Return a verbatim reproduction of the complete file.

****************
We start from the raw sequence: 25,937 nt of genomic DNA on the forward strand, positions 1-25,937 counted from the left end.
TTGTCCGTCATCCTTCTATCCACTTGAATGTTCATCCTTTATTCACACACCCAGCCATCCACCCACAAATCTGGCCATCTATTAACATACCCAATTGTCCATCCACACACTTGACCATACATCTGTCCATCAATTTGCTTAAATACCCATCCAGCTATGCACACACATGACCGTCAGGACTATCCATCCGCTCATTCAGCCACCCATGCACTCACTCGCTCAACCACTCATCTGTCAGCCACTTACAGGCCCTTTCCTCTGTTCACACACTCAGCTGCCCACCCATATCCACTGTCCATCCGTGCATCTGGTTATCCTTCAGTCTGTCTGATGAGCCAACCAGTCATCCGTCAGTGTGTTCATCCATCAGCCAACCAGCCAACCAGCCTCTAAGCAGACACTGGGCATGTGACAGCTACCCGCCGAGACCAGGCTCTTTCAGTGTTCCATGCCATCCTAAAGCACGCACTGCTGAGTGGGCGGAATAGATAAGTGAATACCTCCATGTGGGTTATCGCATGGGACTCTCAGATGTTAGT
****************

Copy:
We start from the raw sequence: 25,937 nt of genomic DNA on the forward strand, positions 1-25,937 counted from the left end.
TTGTCCGTCATCCTTCTATCCACTTGAATGTTCATCCTTTATTCACACACCCAGCCATCCACCCACAAATCTGGCCATCTATTAACATACCCAATTGTCCATCCACACACTTGACCATACATCTGTCCATCAATTTGCTTAAATACCCATCCAGCTATGCACACACATGACCGTCAGGACTATCCATCCGCTCATTCAGCCACCCATGCACTCACTCGCTCAACCACTCATCTGTCAGCCACTTACAGGCCCTTTCCTCTGTTCACACACTCAGCTGCCCACCCATATCCACTGTCCATCCGTGCATCTGGTTATCCTTCAGTCTGTCTGATGAGCCAACCAGTCATCCGTCAGTGTGTTCATCCATCAGCCAACCAGCCAACCAGCCTCTAAGCAGACACTGGGCATGTGACAGCTACCCGCCGAGACCAGGCTCTTTCAGTGTTCCATGCCATCCTAAAGCACGCACTGCTGAGTGGGCGGAATAGATAAGTGAATACCTCCATGTGGGTTATCGCATGGGACTCTCAGATGTTAGT